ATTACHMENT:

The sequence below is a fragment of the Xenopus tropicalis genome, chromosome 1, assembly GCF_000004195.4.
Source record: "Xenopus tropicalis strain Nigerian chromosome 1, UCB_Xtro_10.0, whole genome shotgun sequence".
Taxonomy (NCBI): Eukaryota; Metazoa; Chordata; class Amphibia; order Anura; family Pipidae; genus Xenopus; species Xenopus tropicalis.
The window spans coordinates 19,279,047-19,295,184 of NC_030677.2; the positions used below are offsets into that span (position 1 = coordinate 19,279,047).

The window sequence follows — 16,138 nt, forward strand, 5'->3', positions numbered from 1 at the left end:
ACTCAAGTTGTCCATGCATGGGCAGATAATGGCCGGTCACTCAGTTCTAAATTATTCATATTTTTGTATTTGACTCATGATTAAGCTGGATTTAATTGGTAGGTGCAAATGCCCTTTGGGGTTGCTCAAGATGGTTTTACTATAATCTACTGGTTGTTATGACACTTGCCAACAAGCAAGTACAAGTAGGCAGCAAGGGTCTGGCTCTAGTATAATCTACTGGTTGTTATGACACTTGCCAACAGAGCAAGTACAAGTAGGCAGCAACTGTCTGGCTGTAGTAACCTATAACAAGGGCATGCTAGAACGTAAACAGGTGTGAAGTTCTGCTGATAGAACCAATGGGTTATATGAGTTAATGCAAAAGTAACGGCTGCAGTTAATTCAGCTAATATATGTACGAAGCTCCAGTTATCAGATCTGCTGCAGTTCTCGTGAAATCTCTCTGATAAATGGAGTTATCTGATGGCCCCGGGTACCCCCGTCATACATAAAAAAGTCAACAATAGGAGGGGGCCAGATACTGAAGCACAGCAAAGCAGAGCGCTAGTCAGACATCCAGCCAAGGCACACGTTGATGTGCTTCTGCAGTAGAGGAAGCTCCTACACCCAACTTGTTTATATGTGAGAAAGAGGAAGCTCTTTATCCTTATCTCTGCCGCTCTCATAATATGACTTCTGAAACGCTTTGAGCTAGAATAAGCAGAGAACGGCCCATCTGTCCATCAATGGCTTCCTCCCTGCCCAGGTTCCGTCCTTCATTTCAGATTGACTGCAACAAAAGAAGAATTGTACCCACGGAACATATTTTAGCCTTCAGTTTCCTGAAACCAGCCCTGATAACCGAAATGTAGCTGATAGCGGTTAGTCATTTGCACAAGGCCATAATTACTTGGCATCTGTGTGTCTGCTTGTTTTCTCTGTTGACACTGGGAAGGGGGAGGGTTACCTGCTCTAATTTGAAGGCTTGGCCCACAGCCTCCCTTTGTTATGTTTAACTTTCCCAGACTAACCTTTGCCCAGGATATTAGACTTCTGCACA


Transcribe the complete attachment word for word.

The sequence below is a fragment of the Xenopus tropicalis genome, chromosome 1, assembly GCF_000004195.4.
Source record: "Xenopus tropicalis strain Nigerian chromosome 1, UCB_Xtro_10.0, whole genome shotgun sequence".
Taxonomy (NCBI): Eukaryota; Metazoa; Chordata; class Amphibia; order Anura; family Pipidae; genus Xenopus; species Xenopus tropicalis.
The window spans coordinates 19,279,047-19,295,184 of NC_030677.2; the positions used below are offsets into that span (position 1 = coordinate 19,279,047).

The window sequence follows — 16,138 nt, forward strand, 5'->3', positions numbered from 1 at the left end:
ACTCAAGTTGTCCATGCATGGGCAGATAATGGCCGGTCACTCAGTTCTAAATTATTCATATTTTTGTATTTGACTCATGATTAAGCTGGATTTAATTGGTAGGTGCAAATGCCCTTTGGGGTTGCTCAAGATGGTTTTACTATAATCTACTGGTTGTTATGACACTTGCCAACAAGCAAGTACAAGTAGGCAGCAAGGGTCTGGCTCTAGTATAATCTACTGGTTGTTATGACACTTGCCAACAGAGCAAGTACAAGTAGGCAGCAACTGTCTGGCTGTAGTAACCTATAACAAGGGCATGCTAGAACGTAAACAGGTGTGAAGTTCTGCTGATAGAACCAATGGGTTATATGAGTTAATGCAAAAGTAACGGCTGCAGTTAATTCAGCTAATATATGTACGAAGCTCCAGTTATCAGATCTGCTGCAGTTCTCGTGAAATCTCTCTGATAAATGGAGTTATCTGATGGCCCCGGGTACCCCCGTCATACATAAAAAAGTCAACAATAGGAGGGGGCCAGATACTGAAGCACAGCAAAGCAGAGCGCTAGTCAGACATCCAGCCAAGGCACACGTTGATGTGCTTCTGCAGTAGAGGAAGCTCCTACACCCAACTTGTTTATATGTGAGAAAGAGGAAGCTCTTTATCCTTATCTCTGCCGCTCTCATAATATGACTTCTGAAACGCTTTGAGCTAGAATAAGCAGAGAACGGCCCATCTGTCCATCAATGGCTTCCTCCCTGCCCAGGTTCCGTCCTTCATTTCAGATTGACTGCAACAAAAGAAGAATTGTACCCACGGAACATATTTTAGCCTTCAGTTTCCTGAAACCAGCCCTGATAACCGAAATGTAGCTGATAGCGGTTAGTCATTTGCACAAGGCCATAATTACTTGGCATCTGTGTGTCTGCTTGTTTTCTCTGTTGACACTGGGAAGGGGGAGGGTTACCTGCTCTAATTTGAAGGCTTGGCCCACAGCCTCCCTTTGTTATGTTTAACTTTCCCAGACTAACCTTTGCCCAGGATATTAGACTTCTGCACA